France Says Vive Edith Piaf, One More Time

  • Playlist
  • Download
  • Embed
    <iframe src="" width="100%" height="290" frameborder="0" scrolling="no" title="NPR embedded audio player">
  • Transcript

A new film — as well as several recently published books — have introduced a younger generation of French citizens to Edith Piaf, the singer nicknamed "the Sparrow." She was only 47 when she died of cancer in 1963.

(Soundbite of song)


Just in case you don't recognize that voice, it's Edith Piaf, the diminutive French singer whose dramatic life story, even more dramatic stage presence, made her a legend. Abandoned by her parents, she spent much of her childhood in her grandmother's brothel in Normandy. After a serious car accident in her mid-30s she became addicted to morphine until the end of her life. She died of cancer in 1963, when she was just 47 years old. In France, Piaf continues to enjoy a huge following among older generations, but this year, thanks to a new French movie about her life, the entire country seems to be swooning on Piaf nostalgia. Anita Elash reports from Paris.

(Soundbite of song)

ANITA ELASH: There's nothing like a sing-along to get your heart racing. On a recent evening, the Theatre Marini(ph) is packed to the rafters with lovers of Edith Piaf. They're singing along with Natalie Lhermitte, the lead in the play "Piaf: A life in Pink and Black." The big surprise is that most of the audience looks like they're under 40. Edith Piaf had already been dead for 10 years when Celine Kongeur(ph) first heard her sing.

Ms. CELINE KONGEUR: (Through translator) I must have been seven or eight years old. My grandmother played it for me. It was the song "My Legionnaire." I adored it because my father worked with the French Foreign Legion. And it was a symbol for me. So I really loved it.

ELASH: She says Piaf sang along in the background of her life until a few weeks ago. Then she went to see "La Mome," the new film about Piaf. After that she felt she had to learn everything about the singer. That sort of reaction delights Natalie Lhermitte. After two years of struggling, her production is playing to packed houses.

Ms. NATALIE LHERMITTE (Singer): People used to say, oh, Edith Piaf, it's a little old-fashioned, and it's not true at all. But the film put Edith Piaf at the top. So now Edith Piaf is ala mode.

(Soundbite of song)

ELASH: The movie "La Mome" stars a young French actress, Marion Cotillard, who undergoes an amazing transformation from the teenage Piaf singing on the streets of Montmartre to the worn out shell of the morphine-addicted singer when she died. Cotillard portrays Piaf's life in all its tragic glory - the myth that she was born on the streets of Paris, her childhood in a brothel, and her many ill-fated love affairs.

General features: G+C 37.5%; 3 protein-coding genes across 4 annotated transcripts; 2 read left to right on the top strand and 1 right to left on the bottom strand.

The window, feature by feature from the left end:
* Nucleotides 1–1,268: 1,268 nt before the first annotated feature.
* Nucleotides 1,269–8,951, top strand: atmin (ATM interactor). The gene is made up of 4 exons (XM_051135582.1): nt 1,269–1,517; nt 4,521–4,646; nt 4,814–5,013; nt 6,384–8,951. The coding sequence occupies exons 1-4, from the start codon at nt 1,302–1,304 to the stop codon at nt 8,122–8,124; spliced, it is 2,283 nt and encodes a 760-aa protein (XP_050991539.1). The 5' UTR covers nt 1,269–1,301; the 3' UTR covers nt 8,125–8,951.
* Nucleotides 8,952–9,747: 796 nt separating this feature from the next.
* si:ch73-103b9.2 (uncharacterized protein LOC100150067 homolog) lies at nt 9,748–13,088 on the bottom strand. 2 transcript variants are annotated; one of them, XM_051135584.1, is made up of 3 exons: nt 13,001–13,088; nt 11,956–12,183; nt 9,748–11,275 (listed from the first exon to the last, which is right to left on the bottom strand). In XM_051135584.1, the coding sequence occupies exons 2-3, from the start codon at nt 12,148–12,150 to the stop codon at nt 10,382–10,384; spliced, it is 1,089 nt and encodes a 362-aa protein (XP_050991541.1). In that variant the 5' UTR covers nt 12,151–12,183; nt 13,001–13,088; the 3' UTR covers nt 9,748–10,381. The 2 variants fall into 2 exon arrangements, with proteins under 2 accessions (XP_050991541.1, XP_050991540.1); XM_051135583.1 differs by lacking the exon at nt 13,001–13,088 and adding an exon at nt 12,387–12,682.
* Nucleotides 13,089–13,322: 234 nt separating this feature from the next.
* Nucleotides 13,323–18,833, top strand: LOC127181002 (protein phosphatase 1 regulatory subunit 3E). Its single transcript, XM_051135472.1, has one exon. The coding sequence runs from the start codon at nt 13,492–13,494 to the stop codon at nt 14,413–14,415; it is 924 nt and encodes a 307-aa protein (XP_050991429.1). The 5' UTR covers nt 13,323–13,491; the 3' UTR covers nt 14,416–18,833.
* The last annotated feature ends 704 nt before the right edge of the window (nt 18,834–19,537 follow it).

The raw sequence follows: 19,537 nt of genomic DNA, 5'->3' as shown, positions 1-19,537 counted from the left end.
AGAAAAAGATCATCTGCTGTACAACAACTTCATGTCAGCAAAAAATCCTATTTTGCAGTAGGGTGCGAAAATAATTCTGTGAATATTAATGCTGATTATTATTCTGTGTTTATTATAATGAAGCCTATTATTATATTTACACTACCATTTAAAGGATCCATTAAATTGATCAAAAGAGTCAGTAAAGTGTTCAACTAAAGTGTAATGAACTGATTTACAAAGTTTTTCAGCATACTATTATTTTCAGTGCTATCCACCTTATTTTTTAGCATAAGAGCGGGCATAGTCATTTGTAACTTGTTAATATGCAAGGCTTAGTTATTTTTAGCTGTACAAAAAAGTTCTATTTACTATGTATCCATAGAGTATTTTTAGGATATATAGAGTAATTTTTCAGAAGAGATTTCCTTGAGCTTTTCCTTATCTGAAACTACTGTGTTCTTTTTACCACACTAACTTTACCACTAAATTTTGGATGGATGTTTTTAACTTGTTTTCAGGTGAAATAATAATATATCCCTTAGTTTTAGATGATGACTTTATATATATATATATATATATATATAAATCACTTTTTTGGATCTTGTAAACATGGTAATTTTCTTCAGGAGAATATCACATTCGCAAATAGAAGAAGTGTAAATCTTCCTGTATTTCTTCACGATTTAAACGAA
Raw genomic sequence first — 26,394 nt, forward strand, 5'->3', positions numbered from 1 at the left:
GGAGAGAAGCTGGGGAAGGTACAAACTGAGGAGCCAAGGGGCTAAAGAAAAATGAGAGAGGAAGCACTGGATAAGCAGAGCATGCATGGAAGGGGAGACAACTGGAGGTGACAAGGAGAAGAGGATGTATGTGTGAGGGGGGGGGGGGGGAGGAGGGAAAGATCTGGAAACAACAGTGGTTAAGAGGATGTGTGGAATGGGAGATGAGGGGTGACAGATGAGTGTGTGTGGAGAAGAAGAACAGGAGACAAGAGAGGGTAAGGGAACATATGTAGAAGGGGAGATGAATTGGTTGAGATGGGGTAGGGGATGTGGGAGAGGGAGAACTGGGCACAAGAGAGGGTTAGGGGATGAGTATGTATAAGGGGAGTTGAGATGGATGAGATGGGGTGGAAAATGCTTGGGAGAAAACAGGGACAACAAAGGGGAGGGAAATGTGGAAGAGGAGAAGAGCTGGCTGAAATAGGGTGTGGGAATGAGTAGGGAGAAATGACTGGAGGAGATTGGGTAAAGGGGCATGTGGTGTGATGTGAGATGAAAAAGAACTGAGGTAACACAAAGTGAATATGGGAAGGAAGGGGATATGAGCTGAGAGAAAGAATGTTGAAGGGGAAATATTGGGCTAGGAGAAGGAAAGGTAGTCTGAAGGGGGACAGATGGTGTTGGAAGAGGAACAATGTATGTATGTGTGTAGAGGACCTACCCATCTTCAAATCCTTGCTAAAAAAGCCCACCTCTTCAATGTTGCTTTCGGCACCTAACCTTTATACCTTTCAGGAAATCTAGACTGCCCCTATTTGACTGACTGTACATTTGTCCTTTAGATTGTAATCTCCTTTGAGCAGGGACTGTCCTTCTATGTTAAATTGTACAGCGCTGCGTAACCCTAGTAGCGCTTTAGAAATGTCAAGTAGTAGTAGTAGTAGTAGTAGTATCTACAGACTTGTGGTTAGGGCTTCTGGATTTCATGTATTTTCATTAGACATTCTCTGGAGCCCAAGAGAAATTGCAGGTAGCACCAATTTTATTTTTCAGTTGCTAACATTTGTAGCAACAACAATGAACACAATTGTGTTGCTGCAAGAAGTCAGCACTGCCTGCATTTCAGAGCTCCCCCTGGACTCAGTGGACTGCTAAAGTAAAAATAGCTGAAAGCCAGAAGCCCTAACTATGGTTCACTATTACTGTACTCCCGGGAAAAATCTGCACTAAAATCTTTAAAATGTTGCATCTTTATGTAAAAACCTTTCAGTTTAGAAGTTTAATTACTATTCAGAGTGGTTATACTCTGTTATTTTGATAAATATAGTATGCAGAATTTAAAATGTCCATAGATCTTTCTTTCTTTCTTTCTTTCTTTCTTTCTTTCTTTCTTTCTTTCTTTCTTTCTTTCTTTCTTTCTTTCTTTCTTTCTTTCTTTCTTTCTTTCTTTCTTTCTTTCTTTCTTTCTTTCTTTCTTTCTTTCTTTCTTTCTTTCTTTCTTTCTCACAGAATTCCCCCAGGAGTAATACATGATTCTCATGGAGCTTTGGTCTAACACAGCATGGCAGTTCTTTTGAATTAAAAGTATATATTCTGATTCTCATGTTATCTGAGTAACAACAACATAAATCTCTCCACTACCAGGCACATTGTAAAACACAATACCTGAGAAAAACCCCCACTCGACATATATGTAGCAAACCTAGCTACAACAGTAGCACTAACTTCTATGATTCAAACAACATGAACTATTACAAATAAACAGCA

It's a French production. The director, Olivier Dahan, couldn't get backing from Hollywood because no one thought Piaf was bankable. Now the film is raking it in at the box office.

Like the play, the movie is attracting a lot of younger people. The young moviegoers outside a cinema in Les Halles district of downtown Paris say they don't know much about Piaf, but she's part of their cultural heritage. So they've come to find out what it is their parents have been talking about all these years.

(Soundbite of song)

ELASH: For real Piaf fans, young and old, there are plenty more tributes around these days. There are two new biographies, a second play this summer, a comic book illustrating Piaf's lyrics, and even a perfume. Jean Dominique Grillard(ph) wrote the biography "Edith Piaf."

Mr. JEAN DOMINIQUE GRILLARD (Author): Piaf was a lover of love. Her life is a romantic life. And I think one of the reasons why people continue to love her is because of this romantic side that, as I mention, in her life.

(Soundbite of music)

ELASH: North American audiences will get their chance to start swooning over Piaf again in a few months. "La Mome" opens across the United States on June 8th. For NPR News, I'm Anita Elash in Paris.

(Soundbite of song)

Copyright © 2007 NPR. All rights reserved. Visit our website terms of use and permissions pages at for further information.

NPR transcripts are created on a rush deadline by a contractor for NPR, and accuracy and availability may vary. This text may not be in its final form and may be updated or revised in the future. Please be aware that the authoritative record of NPR’s programming is the audio.

Related NPR Stories



Please keep your community civil. All comments must follow the Community rules and Terms of Use. NPR reserves the right to use the comments we receive, in whole or in part, and to use the commenter's name and location, in any medium. See also the Terms of Use, Privacy Policy and Community FAQ.

NPR thanks our sponsors

Become an NPR sponsor

Support comes from